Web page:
Paul McCartney – In Red Square (2005)

by | Jul 15, 2005 | DVD & Blu-ray Video Reviews | 0 comments

Paul McCartney – In Red Square (2005)

Studio:  A&E
Video:  1.33:1 Full Frame
Audio:  DTS 5.1, Dolby Digital 5.1, 2-channel stereo
Extras:  Two featurettes (Behind the Curtain: Memories of Red
Square, Russia and the Beatles: A Brief Journey), text reference guide
on Russia and Beatles influence, English subtitles
Length:  160+ minutes

There are two bad things about this DVD and one good thing. First, they
should have stuck with straight music, or at least isolated it. In
between each song, performed in front of 100,000 people in Moscow’s Red
Square (and at a bonus concert in Lenin . . . sorry, Saint Petersburg),
are clips with rock dissidents and pundits explaining, almost in
lockstep, how Beatles music help bring down communism. Some of these
interruptions are fifteen minutes long. You learn to keep your finger
on the remote after you’ve heard “You could be arrested for owning a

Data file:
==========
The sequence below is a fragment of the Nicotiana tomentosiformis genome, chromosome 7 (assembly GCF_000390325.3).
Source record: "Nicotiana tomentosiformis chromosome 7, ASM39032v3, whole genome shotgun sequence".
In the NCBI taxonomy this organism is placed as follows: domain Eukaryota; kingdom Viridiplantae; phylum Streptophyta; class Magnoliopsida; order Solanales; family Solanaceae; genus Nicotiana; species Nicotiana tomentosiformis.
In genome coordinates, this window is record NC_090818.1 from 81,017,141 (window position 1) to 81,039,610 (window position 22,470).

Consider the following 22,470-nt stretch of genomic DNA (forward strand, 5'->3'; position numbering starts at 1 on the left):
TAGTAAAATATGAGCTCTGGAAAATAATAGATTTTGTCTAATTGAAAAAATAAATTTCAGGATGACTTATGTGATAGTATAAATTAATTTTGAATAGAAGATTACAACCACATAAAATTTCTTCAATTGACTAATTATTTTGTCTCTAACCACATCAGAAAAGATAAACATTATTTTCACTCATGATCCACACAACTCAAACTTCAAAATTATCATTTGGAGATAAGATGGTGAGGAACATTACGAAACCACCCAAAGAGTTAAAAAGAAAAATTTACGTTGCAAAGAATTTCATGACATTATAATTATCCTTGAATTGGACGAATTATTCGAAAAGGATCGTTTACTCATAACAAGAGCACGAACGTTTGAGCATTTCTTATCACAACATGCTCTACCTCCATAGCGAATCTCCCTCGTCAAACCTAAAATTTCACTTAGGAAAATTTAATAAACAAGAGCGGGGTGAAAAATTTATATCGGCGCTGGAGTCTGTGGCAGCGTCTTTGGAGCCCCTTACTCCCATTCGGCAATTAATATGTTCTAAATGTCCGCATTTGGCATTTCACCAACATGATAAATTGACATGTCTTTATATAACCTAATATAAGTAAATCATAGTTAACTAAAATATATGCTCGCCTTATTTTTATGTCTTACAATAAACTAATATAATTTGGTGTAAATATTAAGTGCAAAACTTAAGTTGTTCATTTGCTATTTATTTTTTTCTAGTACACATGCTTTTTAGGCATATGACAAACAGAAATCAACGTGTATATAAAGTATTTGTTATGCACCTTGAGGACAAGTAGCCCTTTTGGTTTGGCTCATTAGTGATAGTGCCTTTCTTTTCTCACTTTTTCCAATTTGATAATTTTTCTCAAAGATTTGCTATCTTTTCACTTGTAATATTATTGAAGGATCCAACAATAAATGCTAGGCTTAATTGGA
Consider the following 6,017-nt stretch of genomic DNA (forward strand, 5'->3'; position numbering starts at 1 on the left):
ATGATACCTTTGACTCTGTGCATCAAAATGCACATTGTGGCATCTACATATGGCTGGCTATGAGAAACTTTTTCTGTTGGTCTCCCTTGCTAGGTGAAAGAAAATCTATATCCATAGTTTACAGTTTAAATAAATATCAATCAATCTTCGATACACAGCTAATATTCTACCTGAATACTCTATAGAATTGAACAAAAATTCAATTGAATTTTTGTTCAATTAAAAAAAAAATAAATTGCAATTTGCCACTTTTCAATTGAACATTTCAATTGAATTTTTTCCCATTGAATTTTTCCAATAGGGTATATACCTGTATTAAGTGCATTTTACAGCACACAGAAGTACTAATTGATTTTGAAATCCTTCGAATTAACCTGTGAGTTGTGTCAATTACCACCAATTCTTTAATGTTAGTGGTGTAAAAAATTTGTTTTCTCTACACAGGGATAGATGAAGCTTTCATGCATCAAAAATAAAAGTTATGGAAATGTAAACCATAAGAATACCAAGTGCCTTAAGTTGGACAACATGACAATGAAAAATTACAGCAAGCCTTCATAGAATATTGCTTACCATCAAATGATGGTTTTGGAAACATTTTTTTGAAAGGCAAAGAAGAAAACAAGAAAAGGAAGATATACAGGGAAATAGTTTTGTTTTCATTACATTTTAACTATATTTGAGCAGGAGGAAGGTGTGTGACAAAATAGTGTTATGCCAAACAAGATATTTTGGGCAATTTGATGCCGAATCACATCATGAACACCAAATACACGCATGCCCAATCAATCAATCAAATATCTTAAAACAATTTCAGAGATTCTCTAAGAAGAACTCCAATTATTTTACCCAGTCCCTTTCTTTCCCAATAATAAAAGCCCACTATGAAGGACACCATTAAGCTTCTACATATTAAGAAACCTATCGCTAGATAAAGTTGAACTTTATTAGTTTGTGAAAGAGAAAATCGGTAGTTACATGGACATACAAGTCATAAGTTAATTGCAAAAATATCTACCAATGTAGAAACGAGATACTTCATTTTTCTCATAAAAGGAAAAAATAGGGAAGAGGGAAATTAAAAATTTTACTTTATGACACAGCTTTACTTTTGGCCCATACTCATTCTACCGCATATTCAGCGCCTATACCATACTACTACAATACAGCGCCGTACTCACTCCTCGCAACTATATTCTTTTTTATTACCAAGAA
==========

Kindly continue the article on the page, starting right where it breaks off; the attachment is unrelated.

Beatles album” the third time in thirty minutes. (Was it that bad? When
I was there in 1973, my Russian contemporaries politely accepted the
Pete Seeger albums I was advised to bring, but boisterously asked for
Beatles albums.) The producers should have tacked these interviews on
in the Extras section, where they belong.

The second mistake was the filming style. I don’t know who they thought
was going to be watching this DVD, but my bet is that it’ll be more
boomers than their children. So why the vertiginous ADHD camera style?
I tried to get used to it during songs like “Can’t Buy Me Love,” “Band
on the Run,” “Saw Her Standing There,” “Live and Let Die,” “Hey Jude,”
“Let It Be” and “Yesterday.” But I never did. What’s right with this
DVD? Most of the time, the singing. The music. The DTS 5.1 sound.
McCartney’s current band is a young group of white dudes, far more
proficient and passionate than the shunned, scorned, and parodied Wings
of the 80’s. And like Dolly Parton, Paul still has it. He belts out the
old standards with conviction and gusto. But an ambassador for world
freedom? You’re getting them mixed up again. Paul’s the cute one.
– Peter Bates
 

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